Humberto Prado, Presidential Commissioner for Human Rights and Attention to Victims, expressed his concern regarding the exclusion of murder as a crime against humanity in the material facts stage of the preliminary examination on Venezuela that is currently taking place in the Prosecutor’s Office of the CPI. In addition, it regretted the reduction of the time scale which, as requested by several States parties, should be from February 12th, 2014.
As is well known, on February 8th, 2018, the Prosecutor’s Office announced the official start of a preliminary examination regarding the situation in Venezuela. Seven months later, six States Party to the Rome Statute (Argentina, Canada, Colombia, Chile, Paraguay and Peru) made a referral under article 14 numeral 1 of the Rome Statute (hereinafter, RS) warning the possible commission of Crimes against Humanity (hereinafter, CAH) in Venezuelan territory since February 12th, 2014.
Both the official opening by the Prosecutor’s Office and the referral made by the six party States were accumulated under the preliminary examination called the situation of “Venezuela I”, in which the office of Fatou Bensouda should analyze whether there is a sensible justification (reasonable basis) to believe that CAH could have been committed or are being committed in Venezuela as of February 2014.
This marked a historic milestone in the ICC, since, for the first time, a group of Party States made a referral regarding the alleged commission of crimes under the jurisdiction of the Court of another Party State to the RS.
Furthermore, the Presidential Commission considers it necessary to clarify to the public opinion that a preliminary examination does not represent a formal accusation of CAH being commited by a specific individual. As its name indicates, preliminary examinations are studies that precede and justify the opening of a formal investigation, from which procedures directed at specific individuals can be requested, such as: an arrest warrant or appearance, confirmation of charges , trial and reparations. However, it is necessary to define the different procedural instances and take into account the scope of each one to avoid fostering false expectations.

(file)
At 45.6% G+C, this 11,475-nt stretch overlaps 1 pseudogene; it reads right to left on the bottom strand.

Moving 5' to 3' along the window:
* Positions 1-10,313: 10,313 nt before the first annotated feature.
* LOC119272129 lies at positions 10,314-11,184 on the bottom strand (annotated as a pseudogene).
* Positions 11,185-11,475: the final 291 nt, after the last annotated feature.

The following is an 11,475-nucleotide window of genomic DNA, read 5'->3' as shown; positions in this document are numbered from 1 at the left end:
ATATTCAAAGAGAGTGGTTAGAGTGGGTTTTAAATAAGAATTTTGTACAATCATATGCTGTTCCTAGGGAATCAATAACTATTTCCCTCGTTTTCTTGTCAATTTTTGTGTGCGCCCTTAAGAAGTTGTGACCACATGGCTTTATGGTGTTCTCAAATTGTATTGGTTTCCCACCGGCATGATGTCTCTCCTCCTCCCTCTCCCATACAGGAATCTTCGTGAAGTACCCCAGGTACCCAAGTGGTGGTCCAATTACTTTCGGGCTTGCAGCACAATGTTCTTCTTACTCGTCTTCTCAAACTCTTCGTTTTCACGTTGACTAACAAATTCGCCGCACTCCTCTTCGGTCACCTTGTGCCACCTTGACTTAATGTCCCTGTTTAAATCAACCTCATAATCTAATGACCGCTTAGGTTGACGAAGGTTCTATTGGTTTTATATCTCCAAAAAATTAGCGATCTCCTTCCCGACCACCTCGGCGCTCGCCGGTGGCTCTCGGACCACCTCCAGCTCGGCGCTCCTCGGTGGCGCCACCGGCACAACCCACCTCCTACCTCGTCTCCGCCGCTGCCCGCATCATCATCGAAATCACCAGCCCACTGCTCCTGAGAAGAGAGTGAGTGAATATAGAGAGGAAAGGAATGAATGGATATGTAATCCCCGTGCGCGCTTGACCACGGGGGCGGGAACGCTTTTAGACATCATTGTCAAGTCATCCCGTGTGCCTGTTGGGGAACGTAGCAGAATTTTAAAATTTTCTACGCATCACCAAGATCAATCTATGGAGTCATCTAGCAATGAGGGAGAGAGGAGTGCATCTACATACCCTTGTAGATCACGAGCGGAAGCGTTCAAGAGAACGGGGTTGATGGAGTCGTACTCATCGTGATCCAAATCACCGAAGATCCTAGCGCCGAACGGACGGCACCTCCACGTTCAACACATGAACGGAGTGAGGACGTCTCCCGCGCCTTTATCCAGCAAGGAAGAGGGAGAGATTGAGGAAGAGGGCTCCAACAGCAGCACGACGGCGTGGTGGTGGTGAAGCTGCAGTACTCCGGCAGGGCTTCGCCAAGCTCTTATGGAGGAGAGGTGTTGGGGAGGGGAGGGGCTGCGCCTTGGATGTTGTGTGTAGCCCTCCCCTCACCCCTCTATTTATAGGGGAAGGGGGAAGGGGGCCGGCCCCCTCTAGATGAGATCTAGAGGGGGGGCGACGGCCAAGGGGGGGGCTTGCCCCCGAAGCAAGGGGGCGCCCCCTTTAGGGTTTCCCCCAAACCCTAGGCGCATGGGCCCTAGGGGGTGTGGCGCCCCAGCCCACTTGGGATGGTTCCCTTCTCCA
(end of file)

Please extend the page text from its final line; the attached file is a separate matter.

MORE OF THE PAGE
Regarding the material jurisdiction of the ICC
Through a publication made on its official communication channels, on November 5th, 2020, the Office of the Prosecutor announced the completion of the analysis of the second phase of the preliminary examination on the situation in Venezuela I. After a detailed evaluation of the available information, the Office of Bensouda concluded that there are reasonable grounds to believe that crimes within the jurisdiction of the Court were committed in said territory.
This was detailed in the 2020 Preliminary Examination Activity Report released today in the afternoon. The document states that, given the scope and range of the different crimes allegedly committed in the context of the situation, the analysis of the Prosecutor’s Office focused on a particular subgroup of allegations related to the treatment of people in detention, with respect to the one that had to provision of information detailed enough and reliable regarding the specific elements of the crimes.
In this regard, this Commission welcomes the fact that the Prosecutor’s Office concluded that, based on the information available, there are reasonable grounds to believe that at least since 2017, civil authorities, members of the armed forces and individuals who favor the Government have committed crimes against humanity of prisoners or other serious deprivations of physical liberty; torture; rape and/or other forms of sexual violence of comparable gravity; persecution of a group or collectivity with its own identity based on political motives, in accordance with article 7 of the Rome Statute.